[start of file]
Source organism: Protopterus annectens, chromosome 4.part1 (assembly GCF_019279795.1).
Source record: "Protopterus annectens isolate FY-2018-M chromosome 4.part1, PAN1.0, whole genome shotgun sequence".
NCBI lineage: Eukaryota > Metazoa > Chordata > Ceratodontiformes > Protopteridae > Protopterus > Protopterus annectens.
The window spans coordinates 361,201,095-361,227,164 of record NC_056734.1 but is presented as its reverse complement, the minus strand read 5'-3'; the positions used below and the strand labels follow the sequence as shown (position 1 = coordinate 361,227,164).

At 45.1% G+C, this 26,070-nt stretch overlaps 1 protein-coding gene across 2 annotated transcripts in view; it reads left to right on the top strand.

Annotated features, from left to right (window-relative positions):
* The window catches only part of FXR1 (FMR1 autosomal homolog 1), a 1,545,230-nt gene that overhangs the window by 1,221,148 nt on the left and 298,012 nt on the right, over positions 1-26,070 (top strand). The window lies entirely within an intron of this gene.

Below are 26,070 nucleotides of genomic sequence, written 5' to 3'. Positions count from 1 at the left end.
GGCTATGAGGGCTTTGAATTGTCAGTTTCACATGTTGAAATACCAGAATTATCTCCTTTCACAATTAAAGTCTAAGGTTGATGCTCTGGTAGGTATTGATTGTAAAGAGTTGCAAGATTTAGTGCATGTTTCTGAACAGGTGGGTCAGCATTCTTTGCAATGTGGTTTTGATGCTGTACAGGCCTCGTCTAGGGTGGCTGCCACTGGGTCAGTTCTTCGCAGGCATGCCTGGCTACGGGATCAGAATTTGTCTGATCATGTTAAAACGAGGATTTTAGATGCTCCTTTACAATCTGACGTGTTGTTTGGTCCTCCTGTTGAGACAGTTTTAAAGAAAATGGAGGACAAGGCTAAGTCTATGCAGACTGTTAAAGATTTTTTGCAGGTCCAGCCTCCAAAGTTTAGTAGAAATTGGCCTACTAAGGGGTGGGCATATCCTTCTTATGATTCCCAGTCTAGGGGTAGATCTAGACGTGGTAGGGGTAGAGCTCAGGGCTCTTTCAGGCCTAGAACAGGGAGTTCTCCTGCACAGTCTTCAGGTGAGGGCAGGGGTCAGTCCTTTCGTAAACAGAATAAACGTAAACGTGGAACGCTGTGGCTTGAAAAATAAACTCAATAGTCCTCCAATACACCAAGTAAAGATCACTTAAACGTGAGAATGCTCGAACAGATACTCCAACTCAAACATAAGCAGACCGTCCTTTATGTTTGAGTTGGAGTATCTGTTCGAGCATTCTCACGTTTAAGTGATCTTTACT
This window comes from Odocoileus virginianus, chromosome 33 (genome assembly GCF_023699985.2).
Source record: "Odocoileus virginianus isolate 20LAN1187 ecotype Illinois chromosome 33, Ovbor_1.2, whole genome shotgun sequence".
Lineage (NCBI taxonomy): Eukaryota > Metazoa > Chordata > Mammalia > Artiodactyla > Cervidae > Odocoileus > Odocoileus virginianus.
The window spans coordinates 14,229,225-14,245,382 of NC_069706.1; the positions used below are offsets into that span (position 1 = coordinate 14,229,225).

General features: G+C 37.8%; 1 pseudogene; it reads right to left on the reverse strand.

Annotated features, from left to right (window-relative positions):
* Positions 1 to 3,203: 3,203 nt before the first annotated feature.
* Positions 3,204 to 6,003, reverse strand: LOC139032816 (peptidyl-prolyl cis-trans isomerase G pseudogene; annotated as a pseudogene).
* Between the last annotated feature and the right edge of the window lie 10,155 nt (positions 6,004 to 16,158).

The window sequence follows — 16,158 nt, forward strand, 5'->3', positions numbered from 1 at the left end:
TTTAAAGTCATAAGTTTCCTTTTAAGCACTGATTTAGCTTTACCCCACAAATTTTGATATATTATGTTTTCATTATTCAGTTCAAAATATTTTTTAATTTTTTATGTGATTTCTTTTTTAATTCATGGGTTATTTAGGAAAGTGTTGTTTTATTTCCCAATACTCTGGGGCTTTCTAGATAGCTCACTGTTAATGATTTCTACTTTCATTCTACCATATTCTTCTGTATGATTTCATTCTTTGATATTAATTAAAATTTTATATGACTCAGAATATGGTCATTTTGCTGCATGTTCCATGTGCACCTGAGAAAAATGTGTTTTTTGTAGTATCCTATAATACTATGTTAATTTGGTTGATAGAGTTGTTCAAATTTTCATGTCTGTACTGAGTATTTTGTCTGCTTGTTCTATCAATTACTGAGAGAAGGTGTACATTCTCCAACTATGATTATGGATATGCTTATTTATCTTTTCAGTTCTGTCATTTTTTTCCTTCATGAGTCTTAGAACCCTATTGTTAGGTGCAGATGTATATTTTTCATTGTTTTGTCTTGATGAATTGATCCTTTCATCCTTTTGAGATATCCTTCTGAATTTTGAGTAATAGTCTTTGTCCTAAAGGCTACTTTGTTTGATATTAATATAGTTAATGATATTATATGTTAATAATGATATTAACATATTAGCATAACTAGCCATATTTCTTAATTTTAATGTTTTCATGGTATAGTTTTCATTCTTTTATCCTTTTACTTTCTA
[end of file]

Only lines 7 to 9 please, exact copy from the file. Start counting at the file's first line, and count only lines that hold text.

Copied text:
* The window catches only part of FXR1 (FMR1 autosomal homolog 1), a 1,545,230-nt gene that overhangs the window by 1,221,148 nt on the left and 298,012 nt on the right, over positions 1-26,070 (top strand). The window lies entirely within an intron of this gene.

Below are 26,070 nucleotides of genomic sequence, written 5' to 3'. Positions count from 1 at the left end.
GGCTATGAGGGCTTTGAATTGTCAGTTTCACATGTTGAAATACCAGAATTATCTCCTTTCACAATTAAAGTCTAAGGTTGATGCTCTGGTAGGTATTGATTGTAAAGAGTTGCAAGATTTAGTGCATGTTTCTGAACAGGTGGGTCAGCATTCTTTGCAATGTGGTTTTGATGCTGTACAGGCCTCGTCTAGGGTGGCTGCCACTGGGTCAGTTCTTCGCAGGCATGCCTGGCTACGGGATCAGAATTTGTCTGATCATGTTAAAACGAGGATTTTAGATGCTCCTTTACAATCTGACGTGTTGTTTGGTCCTCCTGTTGAGACAGTTTTAAAGAAAATGGAGGACAAGGCTAAGTCTATGCAGACTGTTAAAGATTTTTTGCAGGTCCAGCCTCCAAAGTTTAGTAGAAATTGGCCTACTAAGGGGTGGGCATATCCTTCTTATGATTCCCAGTCTAGGGGTAGATCTAGACGTGGTAGGGGTAGAGCTCAGGGCTCTTTCAGGCCTAGAACAGGGAGTTCTCCTGCACAGTCTTCAGGTGAGGGCAGGGGTCAGTCCTTTCGTAAACAGAATAAACGTAAACGTGGAACGCTGTGGCTTGAAAAATAAACTCAATAGTCCTCCAATACACCAAGTAAAGATCACTTAAACGTGAGAATGCTCGAACAGATACTCCAACTCAAACATAAGCAGACCGTCCTTTATGTTTGAGTTGGAGTATCTGTTCGAGCATTCTCACGTTTAAGTGATCTTTACT